The Wine Chronicles – Part 2

OLYMPUS DIGITAL CAMERAI’m on the way..and guess what?  1 week into this process and I haven’t seen a lot of sun.  Well, it’s the Pacific Northwest?  What would one expect?

For those of us “schooled” in this business of wine, when I refer to “ISG” or “WSET”, you would know what I mean.  But for those of us who are challenged by acronyms, I’ll let you in  on a little secret.  ISG refers to the International Sommelier Guild with access to the term “Sommelier”, which is very service oriented for those of us looking to be in a restaurant or hotel.  WSET refers to the Wine and Spirits Education Trust, founded in London, which in my eyes, has a much more sales and marketing focus.  I started in ISG, but recently made the switch to WSET given my focus with Joy of Wine.

I have two classes under my belt, and let me tell you…intense focus (for me) is totally the way to go!  32 wines tasted in two days…not bad…NOT bad!  And these are no slouchy wines either!

OLYMPUS DIGITAL CAMERA OLYMPUS DIGITAL CAMERAFrance was a focus, so a lot of French wines were tasted.  A real variety on Day 1 though, from dry to sweet, white and red…super impressed with the quality of wines tasted! These to the left were tasted on Day 1!  Personally, I’ve never had an Auslese, the 3rd level of the QmP wines of Germany.  Outstanding quality with this Riesling with beautiful sweetness and HUGE levels of acidity!  And the tasting notes?  MUCH more specific than ISG, and it makes sense to me.  This 2007 Barbaresco from the Piedmont region of Italy:  At $80 a bottle, this Nebbiolo screams of chocolate, leather and smoke and such high tannins and alcohol, this baby is developing and has major potential to age! (See what I mean about no slouchy bottles?)

OLYMPUS DIGITAL CAMERA OLYMPUS DIGITAL CAMERAAnd speaking of potential to age…all you wine geeks out there will appreciate this:  The 2003 Champalou Vouvray, is still beautifully developing!  Vouvray (in the Touraine of the Loire Valley region) has the ability to do it all! From light sparkling Cremants to dry still whites and lusciously sweet, it’s a Jane of all trades, featuring the Chenin Blanc.  I’m particularly fond of any Vouvray, and was pleased to be able to taste this sweet, honeyed, dried apricot 500 ml bottle for $62. And then there’s the Sauternes…world-famous for its botrytis affected Semillon wines.  Again, totally ageable, this 1998 Chateau Filhot at $45 for a half bottle!  Beautiful baked  pears and such pronounced intensity.  That’s some Yum in a bottle for sure!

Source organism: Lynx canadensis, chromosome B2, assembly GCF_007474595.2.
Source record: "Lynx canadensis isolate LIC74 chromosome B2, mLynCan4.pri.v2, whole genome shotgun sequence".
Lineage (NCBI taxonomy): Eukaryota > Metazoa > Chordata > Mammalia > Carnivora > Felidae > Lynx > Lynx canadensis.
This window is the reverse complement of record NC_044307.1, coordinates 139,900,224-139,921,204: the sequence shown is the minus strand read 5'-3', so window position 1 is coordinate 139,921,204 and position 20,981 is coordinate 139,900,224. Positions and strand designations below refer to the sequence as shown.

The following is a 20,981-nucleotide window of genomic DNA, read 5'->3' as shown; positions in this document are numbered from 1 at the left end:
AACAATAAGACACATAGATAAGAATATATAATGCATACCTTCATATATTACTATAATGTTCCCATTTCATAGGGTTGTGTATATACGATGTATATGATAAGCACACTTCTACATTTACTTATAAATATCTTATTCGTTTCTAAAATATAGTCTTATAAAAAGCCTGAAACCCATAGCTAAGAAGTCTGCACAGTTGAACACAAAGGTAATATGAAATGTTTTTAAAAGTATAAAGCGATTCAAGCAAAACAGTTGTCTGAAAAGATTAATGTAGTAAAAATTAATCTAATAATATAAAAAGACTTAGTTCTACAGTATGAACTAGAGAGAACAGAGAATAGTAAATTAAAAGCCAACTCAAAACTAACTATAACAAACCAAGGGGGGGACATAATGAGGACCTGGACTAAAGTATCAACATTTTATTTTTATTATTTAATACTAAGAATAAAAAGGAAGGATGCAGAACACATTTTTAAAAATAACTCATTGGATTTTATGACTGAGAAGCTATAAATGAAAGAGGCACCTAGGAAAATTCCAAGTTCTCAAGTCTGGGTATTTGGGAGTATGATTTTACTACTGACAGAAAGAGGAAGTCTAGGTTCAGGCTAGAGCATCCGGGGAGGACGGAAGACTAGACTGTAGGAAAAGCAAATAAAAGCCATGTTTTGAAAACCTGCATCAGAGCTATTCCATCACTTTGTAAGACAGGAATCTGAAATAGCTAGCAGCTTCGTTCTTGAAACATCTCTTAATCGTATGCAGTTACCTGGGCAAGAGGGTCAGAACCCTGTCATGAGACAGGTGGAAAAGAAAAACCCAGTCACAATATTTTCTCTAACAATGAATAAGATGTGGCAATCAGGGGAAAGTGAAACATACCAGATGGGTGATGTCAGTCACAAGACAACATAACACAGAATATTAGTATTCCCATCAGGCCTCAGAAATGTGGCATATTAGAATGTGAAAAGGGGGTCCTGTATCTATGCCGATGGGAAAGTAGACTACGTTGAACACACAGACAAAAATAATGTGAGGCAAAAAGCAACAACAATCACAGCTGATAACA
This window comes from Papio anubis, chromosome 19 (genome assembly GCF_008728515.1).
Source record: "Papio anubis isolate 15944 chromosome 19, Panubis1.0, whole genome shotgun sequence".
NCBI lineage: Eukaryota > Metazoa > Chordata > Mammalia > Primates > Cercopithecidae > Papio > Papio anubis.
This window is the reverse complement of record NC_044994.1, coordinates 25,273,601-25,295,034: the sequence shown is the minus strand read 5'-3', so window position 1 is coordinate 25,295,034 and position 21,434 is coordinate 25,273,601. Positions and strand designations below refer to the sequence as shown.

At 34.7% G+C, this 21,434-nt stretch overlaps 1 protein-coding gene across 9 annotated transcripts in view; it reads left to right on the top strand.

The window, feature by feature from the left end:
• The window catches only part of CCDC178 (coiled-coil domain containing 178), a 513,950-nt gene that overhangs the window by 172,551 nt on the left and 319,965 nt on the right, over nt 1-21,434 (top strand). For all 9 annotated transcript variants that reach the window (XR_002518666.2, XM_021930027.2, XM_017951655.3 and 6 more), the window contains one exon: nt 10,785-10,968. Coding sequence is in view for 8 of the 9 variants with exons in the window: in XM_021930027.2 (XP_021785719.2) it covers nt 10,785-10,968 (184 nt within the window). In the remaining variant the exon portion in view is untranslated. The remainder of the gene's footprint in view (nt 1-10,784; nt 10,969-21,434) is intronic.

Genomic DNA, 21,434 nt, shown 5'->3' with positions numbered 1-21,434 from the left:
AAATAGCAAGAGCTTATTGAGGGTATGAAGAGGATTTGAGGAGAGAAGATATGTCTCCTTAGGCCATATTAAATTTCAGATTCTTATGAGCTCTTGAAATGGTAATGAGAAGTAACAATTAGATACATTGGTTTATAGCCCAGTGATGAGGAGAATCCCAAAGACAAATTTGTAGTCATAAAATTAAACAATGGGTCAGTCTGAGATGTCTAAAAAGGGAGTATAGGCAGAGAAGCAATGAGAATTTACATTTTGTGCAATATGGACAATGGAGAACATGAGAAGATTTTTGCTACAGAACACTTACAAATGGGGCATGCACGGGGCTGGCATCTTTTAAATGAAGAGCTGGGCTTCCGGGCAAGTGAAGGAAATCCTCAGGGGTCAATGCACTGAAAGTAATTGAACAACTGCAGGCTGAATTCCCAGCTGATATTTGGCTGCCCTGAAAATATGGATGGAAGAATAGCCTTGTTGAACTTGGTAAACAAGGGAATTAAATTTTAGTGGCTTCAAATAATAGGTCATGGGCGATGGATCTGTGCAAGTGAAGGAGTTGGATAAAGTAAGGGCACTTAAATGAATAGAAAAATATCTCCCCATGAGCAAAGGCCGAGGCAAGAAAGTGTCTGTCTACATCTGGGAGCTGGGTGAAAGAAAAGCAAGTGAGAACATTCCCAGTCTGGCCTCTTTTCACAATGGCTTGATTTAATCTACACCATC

OLYMPUS DIGITAL CAMERAAnd this is just a very small sample of what we tried.  A Chablis compared to a Beaune, an outstanding White Bordeaux, a 2006 Gevry-Chamertin with lots of strawberries and earth.  A 2005 Chateau Meyney St Estephe from left-bank Bordeaux, and a 2005 Chateau Soutard right bank from St. Emilion, each wine featuring the grapes that  grow best from that region.  It was fun to taste them together and decide which one was the left bank Cabernet Sauvignon based, and which one was the right bank Merlot based.  Outstanding wines, and my own abilities sometimes shocked me!  All of these wines are tasted blind, so my instincts naturally kick into high gear, but I don’t feel the pressure to “guess that grape”, but rather make good tasting notes, then analyze what it might be based on that.

Germany and Italy, Chili, Argentina, the United States and Canada all coming up…stay tuned…

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